May 20, 3pm, 2021. Feature, Owen Sound Poet Laureate Open Mic series. Host: Richard-Yves Sitoski 
https://www.facebook.com/OSPoetLaureate2019to2021

September 5, 7:30-9:30pm, 2021. Feature, Red Lion Reading Series, 23 Albert Street, Stratford ON. Host: Andreas Gripp,
https://beliveaubooks.wixsite.com/redlionreadingseries/shows. Contact beliveaubooks@gmail.com.

  1. “Becoming”: a poem of 80 words matched with Jim Kemp’s painting for 80mL Exhibition to celebrate Museum London’s 80th Birthday. http://museumlondon.ca/. Contact: 80museumlondon@gmail.com

New Publications

“To Carry the Heart of Community Wherever You Find Yourself”. Sage-ing With Creative Spirit, Grace and Gratitude, http://www.sageing.ca/sageing36.html, P. 12. Number 36, Spring 2021.

“What Matters”, “Studies in Anticipation”, “Hope the Thing”, Possible Utopias: the Wordsfest Eco Zine, Issue 6. http://www.wordsfest.ca/zine, March 2021.

Forthcoming Publications

A Near Memoir, limited edition chapbook. Scroll to bottom of https://beliveaubooks.wixsite.com/home/books. Pre-order now.

“Strike/Struck/ Stroke”, These Days Zine, Jeff Blackman, publisher, thesedayszine2020@gmail.com.

“Drawing Conclusions”, “A Convoluted Etymology of the Course Not Taken”, “Celebrating Souwesto Trees” and “You There”. Beliveau Review, Vol. 2 No. 2 Issue 5, May, 2021. https://beliveaubooks.wixsite.com/home/magazines.

“What we did not know in 1972. What we know now.” Resistance Anthology. Sue Goyette, editor. University of Regina Press, Spring 2021.

“Re:Solution”, performed with Anne Anglin. Sound Poetry DJ mix. Limited edition audio cassette. Editors, Andreas Bülhoff & Marc Matter, <andreasbuelhoff@googlemail.com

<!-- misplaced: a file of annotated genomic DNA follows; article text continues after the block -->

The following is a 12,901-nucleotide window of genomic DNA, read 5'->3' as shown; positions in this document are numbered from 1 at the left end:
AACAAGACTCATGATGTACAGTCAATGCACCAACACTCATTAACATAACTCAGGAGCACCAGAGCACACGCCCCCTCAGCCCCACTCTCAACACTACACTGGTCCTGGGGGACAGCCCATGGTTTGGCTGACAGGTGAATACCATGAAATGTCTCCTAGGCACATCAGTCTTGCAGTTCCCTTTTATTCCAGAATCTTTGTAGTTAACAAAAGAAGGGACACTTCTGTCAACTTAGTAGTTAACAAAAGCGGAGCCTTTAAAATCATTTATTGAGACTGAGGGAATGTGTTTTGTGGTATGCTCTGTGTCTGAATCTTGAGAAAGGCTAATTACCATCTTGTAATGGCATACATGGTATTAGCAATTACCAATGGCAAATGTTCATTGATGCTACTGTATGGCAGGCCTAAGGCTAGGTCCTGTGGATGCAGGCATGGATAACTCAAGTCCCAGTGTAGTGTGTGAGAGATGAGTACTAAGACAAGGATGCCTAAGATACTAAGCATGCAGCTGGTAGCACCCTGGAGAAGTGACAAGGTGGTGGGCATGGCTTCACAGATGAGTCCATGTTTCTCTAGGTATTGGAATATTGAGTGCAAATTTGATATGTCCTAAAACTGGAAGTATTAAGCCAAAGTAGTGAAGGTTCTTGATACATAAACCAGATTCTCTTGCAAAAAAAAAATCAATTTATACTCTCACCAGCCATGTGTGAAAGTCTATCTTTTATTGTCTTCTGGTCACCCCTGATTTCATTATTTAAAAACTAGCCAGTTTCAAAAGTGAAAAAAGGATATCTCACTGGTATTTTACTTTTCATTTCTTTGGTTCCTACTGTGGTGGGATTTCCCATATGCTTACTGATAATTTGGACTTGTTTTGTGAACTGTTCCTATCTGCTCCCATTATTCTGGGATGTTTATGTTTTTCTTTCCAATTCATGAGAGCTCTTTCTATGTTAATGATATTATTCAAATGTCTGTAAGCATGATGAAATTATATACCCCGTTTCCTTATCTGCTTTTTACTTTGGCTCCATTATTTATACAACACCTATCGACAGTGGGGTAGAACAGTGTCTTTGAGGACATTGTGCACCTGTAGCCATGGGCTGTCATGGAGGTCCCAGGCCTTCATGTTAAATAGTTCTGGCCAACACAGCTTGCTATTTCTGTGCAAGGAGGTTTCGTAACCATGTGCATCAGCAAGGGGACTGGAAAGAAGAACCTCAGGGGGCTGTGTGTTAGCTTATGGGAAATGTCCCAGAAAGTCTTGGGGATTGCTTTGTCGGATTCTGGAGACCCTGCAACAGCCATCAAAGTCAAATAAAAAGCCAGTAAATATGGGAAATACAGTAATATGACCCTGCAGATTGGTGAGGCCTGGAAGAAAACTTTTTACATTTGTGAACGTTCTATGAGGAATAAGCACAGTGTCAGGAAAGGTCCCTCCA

“Weather Vane, Whether Vain, Whither and Thither” and “Black, White and Red All Over Town”,  An Avian Alphabet. Edited by Susan McCaslin, with woodcut prints by Edith Krause.​

“Dichte” and “Cancel Culture”, EVENT 50/2 (Fall 2021) or 50/3 (Winter 2021/22). http://www.eventmagazine.ca

Recent Events with Penn Kemp

March 8, 2021. 7 – 8:30 p.m. “CHOOSE TO CHALLENGE: Finding Common Ground Through Dialogue”,
Featuring keynote address by Waneek Horn-Miller. Celebrating International Women’s Day at the 2021 Hanycz Lecture/International Women’s Day event. 8:15 p.m. Penn’s reading, commissioned by Brescia University College, London, is sponsored by Playwrights Guild of Canada.  Register here for the whole event (https://hopin.com/events/choose-to-challenge-finding-common-ground-through-dialogue?bblinkid=248579307&bbemailid=28900794&bbejrid=1864748878. Contact: Linda, lpalme9@uwo.ca.

“Re:Solution”, performed with Anne Anglin. Sound Poetry DJ mix for https://www.mixcloud.com/. Limited edition audio cassette. Editors, Andreas Bülhoff & Marc Matter, <andreasbuelhoff@googlemail.com

2020 Holiday Recommendations

Curling Up

with a Great Book!

Superb Canadian writing highly recommended, grouped idiosyncratically

First, by women

Pairing books by Indigenous Writers: Michelle Good, Five Little Indians; Leanne Betasamosake Simpson, This Accident of Being Lost, Islands of Decolonial Love and Noopiming: The Cure for White Ladies.

Pairing pandemic novels: Emma Donoghue’s The Pull of the Stars; Saleema Nawaz’s Songs for the End of the World and Larissa Lai’s The Tiger Flu.

Pairing BC novelists: Shaena Lambert’s Petra Maria Reva; Good Citizens Need Not Fear; Caroline Adderson’s A Russian Sister and Anakana Schofield’s Bina.